November 2006

Arnold Schoenberg: A Portrait
presented by Art of Time Ensemble
November 9, 2006Harbourfront Centre TheatreToronto
Schoenberg’s Portrait: Incomplete?
by Joyce Corbett
After an interesting preamble by Andrew Burashko, pianist and artistic director of the Art of Time Ensemble and some critical writings effectively read by Richard Greenblatt, Arnold Schoenberg: A Portrait, opened with Schoenberg’s Ode to Napoleon, essentially a rant set to chamber music. The words of Lord Byron’s tirade against tyranny were rhythmically recited by actor Ted Dykstra, who tossed the spent pages onto the floor as he went. The preamble and readings had warned us of the sometimes violent dissonance and jagged edges of the music but the most violent aspect of the piece to some may have been Dykstra’s tone of voice and the cutting words. Maybe this chamber group played down the dissonance but the fact is that most modern ears are habituated to a certain amount of dissonance, which is not uncommon in either modern classical or popular music. From conversations during intermission, I don’t believe the audience found this opus objectionably dissonant. We had been prepared to accept more.
Of course, the Ode to Napoleon is certainly not a piece of sweet beauty or pompous glory, it is an expression of anger and a good choice to illustrate the importance of emotion in Schoenberg’s work. Many people shy away from Schoenberg, believing him to be overly intellectual, difficult to comprehend and therefore to enjoy, but Schoenberg was an Expressionist composer who believed the experience of music was more important than the theory behind it. The artist, he believed, created out of necessity. The artwork, sparked by inspiration, grew organically out of the artist and was not constructed out of intellect. Just as his twelve-tone system uses the totality of tonality (existing in Western music at that time) and is not restricted to a set of notes centering on a key, the artist uses the whole person; emotions and intellect. Unlike the scientist who is obliged to explore all possibilities and logical consequences of a concept, the musician uses only what he needs to communicate his musical idea. The work of art is perceived in its totality through the senses and although intellectual analysis may bring further appreciation of the work, the intuitive comprehension of a piece of music or a painting is primordial.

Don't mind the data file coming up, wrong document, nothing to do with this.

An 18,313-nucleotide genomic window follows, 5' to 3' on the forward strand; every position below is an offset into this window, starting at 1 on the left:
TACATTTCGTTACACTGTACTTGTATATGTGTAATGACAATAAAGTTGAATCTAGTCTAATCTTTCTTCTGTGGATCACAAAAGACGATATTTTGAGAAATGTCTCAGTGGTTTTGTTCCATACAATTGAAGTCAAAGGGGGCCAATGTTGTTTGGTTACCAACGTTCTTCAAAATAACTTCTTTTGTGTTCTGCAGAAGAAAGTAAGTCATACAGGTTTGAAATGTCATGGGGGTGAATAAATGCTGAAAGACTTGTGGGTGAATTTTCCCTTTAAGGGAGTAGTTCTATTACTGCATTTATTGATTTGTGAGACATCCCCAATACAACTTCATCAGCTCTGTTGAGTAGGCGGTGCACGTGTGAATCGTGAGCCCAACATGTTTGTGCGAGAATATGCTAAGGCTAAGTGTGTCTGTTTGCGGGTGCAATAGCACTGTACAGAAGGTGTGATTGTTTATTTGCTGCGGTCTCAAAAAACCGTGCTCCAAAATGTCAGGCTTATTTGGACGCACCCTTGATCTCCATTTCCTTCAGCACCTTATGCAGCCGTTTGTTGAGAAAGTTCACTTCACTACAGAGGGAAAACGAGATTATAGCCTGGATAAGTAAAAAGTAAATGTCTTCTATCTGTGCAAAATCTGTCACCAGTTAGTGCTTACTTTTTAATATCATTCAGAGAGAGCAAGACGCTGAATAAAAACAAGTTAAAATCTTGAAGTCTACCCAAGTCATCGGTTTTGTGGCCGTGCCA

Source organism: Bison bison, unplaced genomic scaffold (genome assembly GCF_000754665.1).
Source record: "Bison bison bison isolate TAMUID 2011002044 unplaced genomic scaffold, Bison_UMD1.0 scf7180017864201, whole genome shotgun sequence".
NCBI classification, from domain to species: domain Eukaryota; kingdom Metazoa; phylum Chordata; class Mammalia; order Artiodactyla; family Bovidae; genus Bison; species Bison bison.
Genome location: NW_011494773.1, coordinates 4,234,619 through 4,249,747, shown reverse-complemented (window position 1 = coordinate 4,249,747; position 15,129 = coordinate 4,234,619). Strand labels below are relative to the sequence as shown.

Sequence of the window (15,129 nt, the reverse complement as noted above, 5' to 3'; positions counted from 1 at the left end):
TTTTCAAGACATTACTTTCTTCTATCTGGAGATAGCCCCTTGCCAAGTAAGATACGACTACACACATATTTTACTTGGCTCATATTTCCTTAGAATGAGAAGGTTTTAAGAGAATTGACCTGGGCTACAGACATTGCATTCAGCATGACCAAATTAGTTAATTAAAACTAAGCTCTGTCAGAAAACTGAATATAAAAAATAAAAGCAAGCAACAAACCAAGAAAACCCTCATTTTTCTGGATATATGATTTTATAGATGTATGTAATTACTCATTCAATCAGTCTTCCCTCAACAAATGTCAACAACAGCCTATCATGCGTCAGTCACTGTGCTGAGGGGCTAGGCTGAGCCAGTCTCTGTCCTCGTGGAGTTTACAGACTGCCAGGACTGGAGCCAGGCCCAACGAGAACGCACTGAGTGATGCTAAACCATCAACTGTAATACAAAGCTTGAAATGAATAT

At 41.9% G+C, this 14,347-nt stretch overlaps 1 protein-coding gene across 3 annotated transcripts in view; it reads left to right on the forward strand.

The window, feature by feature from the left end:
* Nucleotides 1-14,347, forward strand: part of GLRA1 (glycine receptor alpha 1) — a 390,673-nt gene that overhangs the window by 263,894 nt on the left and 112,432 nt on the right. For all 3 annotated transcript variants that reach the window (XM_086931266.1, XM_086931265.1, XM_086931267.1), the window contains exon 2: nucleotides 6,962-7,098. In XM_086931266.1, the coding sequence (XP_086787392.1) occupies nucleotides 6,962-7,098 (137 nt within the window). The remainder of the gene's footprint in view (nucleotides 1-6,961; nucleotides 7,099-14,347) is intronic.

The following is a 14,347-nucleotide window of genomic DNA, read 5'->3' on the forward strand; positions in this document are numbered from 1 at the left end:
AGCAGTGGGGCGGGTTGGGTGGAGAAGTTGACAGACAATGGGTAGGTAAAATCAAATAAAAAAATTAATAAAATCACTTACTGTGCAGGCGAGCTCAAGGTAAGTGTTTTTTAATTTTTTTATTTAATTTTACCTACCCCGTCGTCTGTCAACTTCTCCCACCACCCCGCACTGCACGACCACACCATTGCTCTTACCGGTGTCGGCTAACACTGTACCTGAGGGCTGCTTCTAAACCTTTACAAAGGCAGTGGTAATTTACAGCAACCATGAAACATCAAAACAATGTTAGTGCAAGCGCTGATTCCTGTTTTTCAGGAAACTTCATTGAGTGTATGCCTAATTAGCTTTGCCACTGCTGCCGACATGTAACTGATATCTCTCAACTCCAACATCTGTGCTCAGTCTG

Written in 1942, the Ode to Napoleon comes from a period during which many of Schoenberg’s compositions shifted closer to classicism and although they were still composed within a serial framework, migrated closer to a tonal centre. Of course he received some criticism for not adhering more rigorously to his own theory, but Schoenberg had long asserted that theory must not dictate how to compose, that in the end the artist must use whatever material is necessary to create his work. Theory, he believed, is an attempt to explain how music works after the fact and although it can aid in composition, it is not theory that makes a composition work.